Abstract: The New Model Institute for Technology and Engineering, Edinburgh Napier University and Timber Development UK are working with external stakeholders to enable an educational system that will provide comprehensive training in modern methods of timber construction. A Timber Technology Engineering and Design (TED) competency framework has been derived and a UK wide student design competition will run in the 1st quarter of 2022 as part of the process to curate the learner content and enable this alternative approach to upskilling. The EPC will gain an understanding of this alternative approach to creating an educational model by means of industry engagement. This new approach has been made possible via establishing a collaborative framework and leveraging available funding streams via the partners. This will be showcased as a methodology for others to apply to their own contexts as well as offer opportunity for knowledge and value exchange.

 

Introduction

Edinburgh Napier University (ENU), The New Model Institute for Technology and Engineering (NMITE) and Timber Development UK (TDUK) are working with external stakeholders to enable an educational system (Figure 1) that will provide comprehensive training in modern methods of timber construction. This case study presents an alternative approach to creating this Timber Technology Engineering and Design (TED) educational model by means of industry engagement and pilot learning experiences. This new approach has been made possible by establishing a collaborative framework and leveraging available funding streams via the partners.

Figure 1 – Approach to enabling Timber TED Educational System.

 

Project Aims

The aim of establishing Timber TED is to provide built environment students and professionals with a comprehensive suite of online credit bearing flexible training modules to upskill in modern timber construction techniques. To align the modules with industry need the learning content is to be underpinned by a competency framework identifying the evidence-based technical knowledge and meta skills needed to deliver construction better, faster and greener. The training modules are to be delivered in a blended manner with educational content hosted online and learners assessed by ‘learning by doing’ activities that stimulate critical thinking and prepare the students for work in practice (Jones, 2007).

Uniting industry education and training resources through one course, Timber TED will support learners and employers to harness the new knowledge and skills required to meet the increasing demand for modern timber construction approaches that meet increasingly stringent quality and environmental performance requirements.

The final product will be a recognised, accredited qualification with a bespoke digital assessment tool, suitable for further and higher education as well as employers delivering in-house training, by complementing and enhancing existing CPD, built environment degrees and apprenticeships.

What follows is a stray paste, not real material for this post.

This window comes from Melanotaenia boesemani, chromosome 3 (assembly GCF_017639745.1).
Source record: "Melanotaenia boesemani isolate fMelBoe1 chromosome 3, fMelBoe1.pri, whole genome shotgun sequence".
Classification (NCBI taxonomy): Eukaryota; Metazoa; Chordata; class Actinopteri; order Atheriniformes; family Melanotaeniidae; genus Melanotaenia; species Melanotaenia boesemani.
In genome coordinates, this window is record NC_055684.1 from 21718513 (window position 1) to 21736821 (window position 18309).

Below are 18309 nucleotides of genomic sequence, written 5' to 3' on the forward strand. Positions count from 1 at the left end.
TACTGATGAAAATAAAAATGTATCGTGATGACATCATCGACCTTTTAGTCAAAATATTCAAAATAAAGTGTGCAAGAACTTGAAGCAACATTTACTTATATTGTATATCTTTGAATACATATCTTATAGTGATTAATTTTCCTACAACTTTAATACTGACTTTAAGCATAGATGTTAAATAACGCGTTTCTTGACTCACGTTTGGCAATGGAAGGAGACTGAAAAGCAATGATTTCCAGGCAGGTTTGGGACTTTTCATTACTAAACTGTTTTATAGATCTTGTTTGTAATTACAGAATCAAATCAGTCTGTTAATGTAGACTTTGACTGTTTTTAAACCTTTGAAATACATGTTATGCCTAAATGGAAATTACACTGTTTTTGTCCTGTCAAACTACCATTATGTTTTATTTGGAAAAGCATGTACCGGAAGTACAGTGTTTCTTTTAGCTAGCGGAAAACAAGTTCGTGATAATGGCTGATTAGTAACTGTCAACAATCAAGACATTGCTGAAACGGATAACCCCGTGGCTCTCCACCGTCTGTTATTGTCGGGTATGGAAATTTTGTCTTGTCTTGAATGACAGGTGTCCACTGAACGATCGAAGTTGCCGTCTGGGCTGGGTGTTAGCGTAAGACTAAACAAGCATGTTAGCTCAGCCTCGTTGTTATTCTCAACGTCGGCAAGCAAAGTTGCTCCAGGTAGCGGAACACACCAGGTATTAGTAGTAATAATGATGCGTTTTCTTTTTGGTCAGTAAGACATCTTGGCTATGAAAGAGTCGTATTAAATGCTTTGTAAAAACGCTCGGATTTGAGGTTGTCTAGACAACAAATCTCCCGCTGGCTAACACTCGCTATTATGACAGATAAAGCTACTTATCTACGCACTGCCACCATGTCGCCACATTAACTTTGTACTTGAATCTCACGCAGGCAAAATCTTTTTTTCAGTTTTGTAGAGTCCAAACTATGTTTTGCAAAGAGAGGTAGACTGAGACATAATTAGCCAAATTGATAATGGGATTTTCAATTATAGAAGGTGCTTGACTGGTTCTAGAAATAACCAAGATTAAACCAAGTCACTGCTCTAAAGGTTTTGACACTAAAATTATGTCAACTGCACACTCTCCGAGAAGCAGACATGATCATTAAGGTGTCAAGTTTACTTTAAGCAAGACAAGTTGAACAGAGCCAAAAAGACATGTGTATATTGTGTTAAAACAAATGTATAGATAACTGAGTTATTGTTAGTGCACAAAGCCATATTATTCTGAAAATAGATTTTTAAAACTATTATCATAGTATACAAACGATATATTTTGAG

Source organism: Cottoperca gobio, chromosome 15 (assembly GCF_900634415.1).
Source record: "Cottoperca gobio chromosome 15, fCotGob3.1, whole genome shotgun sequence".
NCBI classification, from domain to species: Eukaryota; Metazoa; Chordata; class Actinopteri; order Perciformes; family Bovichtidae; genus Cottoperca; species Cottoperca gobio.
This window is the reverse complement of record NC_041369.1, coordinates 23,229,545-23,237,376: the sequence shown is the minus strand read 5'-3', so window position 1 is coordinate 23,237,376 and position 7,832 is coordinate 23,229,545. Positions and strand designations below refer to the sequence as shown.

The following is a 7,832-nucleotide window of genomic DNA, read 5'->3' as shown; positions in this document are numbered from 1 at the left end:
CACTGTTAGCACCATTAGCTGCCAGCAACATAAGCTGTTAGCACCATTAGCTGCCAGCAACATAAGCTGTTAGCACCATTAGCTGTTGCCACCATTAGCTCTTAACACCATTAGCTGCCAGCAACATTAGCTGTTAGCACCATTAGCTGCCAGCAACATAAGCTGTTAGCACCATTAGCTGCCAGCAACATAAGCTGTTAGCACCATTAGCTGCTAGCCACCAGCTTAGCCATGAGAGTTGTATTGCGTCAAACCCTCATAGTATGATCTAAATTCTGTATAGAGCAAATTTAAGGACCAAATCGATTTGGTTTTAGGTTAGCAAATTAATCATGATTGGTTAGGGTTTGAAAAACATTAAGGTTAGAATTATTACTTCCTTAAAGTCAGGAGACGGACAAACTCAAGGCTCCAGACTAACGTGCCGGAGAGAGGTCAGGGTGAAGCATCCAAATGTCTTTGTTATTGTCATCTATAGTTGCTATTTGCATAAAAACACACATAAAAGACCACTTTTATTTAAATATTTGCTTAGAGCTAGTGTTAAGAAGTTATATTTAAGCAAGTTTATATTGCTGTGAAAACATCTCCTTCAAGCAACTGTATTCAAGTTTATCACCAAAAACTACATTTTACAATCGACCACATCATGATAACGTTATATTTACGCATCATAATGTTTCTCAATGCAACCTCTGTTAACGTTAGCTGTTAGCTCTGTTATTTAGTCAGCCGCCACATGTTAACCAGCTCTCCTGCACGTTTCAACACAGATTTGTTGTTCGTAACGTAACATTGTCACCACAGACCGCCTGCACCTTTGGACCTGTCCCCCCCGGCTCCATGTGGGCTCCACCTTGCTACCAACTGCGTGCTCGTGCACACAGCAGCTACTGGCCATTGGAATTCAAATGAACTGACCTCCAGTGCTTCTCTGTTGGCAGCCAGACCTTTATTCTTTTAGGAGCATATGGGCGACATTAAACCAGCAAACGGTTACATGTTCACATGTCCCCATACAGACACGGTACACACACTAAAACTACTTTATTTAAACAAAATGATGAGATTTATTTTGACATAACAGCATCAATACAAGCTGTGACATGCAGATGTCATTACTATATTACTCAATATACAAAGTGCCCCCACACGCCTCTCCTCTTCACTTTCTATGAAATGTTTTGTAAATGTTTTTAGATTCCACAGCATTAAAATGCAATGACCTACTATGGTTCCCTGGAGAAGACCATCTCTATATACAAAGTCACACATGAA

The Need of a Collaborative Approach

ENU is the project lead for the Housing Construction & Infrastructure (HCI) Skills Gateway part of the Edinburgh & Southeast Scotland City Region Deal and is funded by the UK and Scottish Governments. Funding from this was secured to develop a competency framework for Timber TED given the regional need for upskilling towards net zero carbon housing delivery utilising low carbon construction approaches and augmented with addition funding via the VocTech Seed Fund 2021. With the built environment responsible for 39% of all global carbon emissions, meeting Scotland’s ambitious target of net zero by 2045 requires the adoption of new building approaches and technologies led by a modern, highly skilled construction workforce. Further to this ENU is partnering with NMITE to establish the Centre for Advanced Timber Technology (CATT) given the broader UK wide need. Notably England alone needs up to 345,000 new low carbon affordable homes annually to meet demand but is building less than a third of this (Miles and Whitehouse, 2013). The educational approach of NMITE is to apply a student-centric learning methodology with a curriculum fuelled by real-world challenges, meaning that the approach will be distinctive in the marketplace and will attract a different sort of engineering learner. This academic partnership was further triangulated with TDUK (merged organisation of TRADA and Timber Trades Federation) for UK wide industry engagement. The partnership approach resulted in the findings of the Timber TED competency framework and alternative pedagogical approach of NMITE informing the TDUK University Design Challenge 2022 project whereby inter-disciplinary design teams of 4–8 members, are invited to design an exemplary community building that produces more energy than it consumes – for Southside in Hereford. The TDUK University Design challenge would therefore pilot the approach prior to developing the full Timber TED educational programme facilitating the development of educational content via a webinar series of industry experts.